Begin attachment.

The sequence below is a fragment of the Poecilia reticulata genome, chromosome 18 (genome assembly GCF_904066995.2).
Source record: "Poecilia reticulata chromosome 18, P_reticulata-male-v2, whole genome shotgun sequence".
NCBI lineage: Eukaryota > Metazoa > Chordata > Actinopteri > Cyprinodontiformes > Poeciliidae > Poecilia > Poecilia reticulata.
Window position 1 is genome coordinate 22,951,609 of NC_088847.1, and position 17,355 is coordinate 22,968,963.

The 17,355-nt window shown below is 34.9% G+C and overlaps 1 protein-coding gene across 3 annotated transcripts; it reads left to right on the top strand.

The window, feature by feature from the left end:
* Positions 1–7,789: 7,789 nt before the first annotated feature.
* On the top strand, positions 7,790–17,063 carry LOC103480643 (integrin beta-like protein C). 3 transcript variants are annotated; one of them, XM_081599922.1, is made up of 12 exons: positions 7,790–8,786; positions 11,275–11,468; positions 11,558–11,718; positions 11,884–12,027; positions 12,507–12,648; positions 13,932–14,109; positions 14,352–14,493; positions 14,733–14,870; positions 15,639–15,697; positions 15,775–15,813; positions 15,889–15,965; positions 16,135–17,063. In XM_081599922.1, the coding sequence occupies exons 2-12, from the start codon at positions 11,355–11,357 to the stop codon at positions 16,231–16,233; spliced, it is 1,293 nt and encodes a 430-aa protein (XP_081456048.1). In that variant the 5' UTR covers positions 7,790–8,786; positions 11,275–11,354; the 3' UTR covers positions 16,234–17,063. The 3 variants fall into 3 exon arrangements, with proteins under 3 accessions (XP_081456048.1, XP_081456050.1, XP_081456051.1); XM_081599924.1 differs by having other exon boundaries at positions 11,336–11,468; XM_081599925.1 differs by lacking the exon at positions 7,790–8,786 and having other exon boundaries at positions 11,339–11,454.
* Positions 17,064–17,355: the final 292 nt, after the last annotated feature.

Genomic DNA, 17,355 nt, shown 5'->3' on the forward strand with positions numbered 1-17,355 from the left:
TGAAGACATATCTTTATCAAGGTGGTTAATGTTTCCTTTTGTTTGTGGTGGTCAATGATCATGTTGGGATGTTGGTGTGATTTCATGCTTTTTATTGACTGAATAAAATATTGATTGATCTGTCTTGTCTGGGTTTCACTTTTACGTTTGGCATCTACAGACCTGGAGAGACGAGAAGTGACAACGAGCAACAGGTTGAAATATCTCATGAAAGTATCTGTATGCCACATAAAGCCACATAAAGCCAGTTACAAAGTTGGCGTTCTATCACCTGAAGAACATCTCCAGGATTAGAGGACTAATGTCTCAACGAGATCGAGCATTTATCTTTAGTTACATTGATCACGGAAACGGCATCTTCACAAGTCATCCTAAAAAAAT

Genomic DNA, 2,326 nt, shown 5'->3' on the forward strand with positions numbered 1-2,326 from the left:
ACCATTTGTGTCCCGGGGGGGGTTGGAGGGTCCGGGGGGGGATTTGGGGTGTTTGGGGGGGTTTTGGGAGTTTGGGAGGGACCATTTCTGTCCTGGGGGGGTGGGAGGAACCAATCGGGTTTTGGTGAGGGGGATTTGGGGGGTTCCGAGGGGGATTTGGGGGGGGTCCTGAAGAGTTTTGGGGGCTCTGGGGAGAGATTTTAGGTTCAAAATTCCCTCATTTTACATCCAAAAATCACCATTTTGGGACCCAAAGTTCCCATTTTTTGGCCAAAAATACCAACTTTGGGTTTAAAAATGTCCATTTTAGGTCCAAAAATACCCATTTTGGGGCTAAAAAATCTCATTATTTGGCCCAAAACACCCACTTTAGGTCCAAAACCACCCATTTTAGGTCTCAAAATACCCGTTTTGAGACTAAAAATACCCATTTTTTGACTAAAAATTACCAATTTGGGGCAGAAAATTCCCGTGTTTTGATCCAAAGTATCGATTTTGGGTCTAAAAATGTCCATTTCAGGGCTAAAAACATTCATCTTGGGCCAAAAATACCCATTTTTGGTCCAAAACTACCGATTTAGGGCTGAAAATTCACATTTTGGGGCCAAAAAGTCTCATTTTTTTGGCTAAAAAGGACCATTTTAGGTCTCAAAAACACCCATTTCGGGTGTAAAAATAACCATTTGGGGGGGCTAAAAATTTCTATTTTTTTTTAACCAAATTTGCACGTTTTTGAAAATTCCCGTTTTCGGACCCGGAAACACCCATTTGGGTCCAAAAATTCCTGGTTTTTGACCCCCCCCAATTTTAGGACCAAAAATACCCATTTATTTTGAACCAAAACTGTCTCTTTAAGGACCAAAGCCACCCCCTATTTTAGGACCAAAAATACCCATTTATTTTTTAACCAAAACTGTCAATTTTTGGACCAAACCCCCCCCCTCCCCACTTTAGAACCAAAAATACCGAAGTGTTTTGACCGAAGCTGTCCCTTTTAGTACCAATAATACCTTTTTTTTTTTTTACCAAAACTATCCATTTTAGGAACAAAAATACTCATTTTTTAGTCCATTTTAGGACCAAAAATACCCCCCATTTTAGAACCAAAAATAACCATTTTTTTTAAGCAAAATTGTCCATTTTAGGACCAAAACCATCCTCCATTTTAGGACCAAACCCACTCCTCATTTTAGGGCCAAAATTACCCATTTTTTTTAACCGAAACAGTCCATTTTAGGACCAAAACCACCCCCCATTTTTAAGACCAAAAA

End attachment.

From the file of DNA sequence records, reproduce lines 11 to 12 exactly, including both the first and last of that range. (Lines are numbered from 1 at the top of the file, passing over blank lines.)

TGAAGACATATCTTTATCAAGGTGGTTAATGTTTCCTTTTGTTTGTGGTGGTCAATGATCATGTTGGGATGTTGGTGTGATTTCATGCTTTTTATTGACTGAATAAAATATTGATTGATCTGTCTTGTCTGGGTTTCACTTTTACGTTTGGCATCTACAGACCTGGAGAGACGAGAAGTGACAACGAGCAACAGGTTGAAATATCTCATGAAAGTATCTGTATGCCACATAAAGCCACATAAAGCCAGTTACAAAGTTGGCGTTCTATCACCTGAAGAACATCTCCAGGATTAGAGGACTAATGTCTCAACGAGATCGAGCATTTATCTTTAGTTACATTGATCACGGAAACGGCATCTTCACAAGTCATCCTAAAAAAAT

Genomic DNA, 2,326 nt, shown 5'->3' on the forward strand with positions numbered 1-2,326 from the left: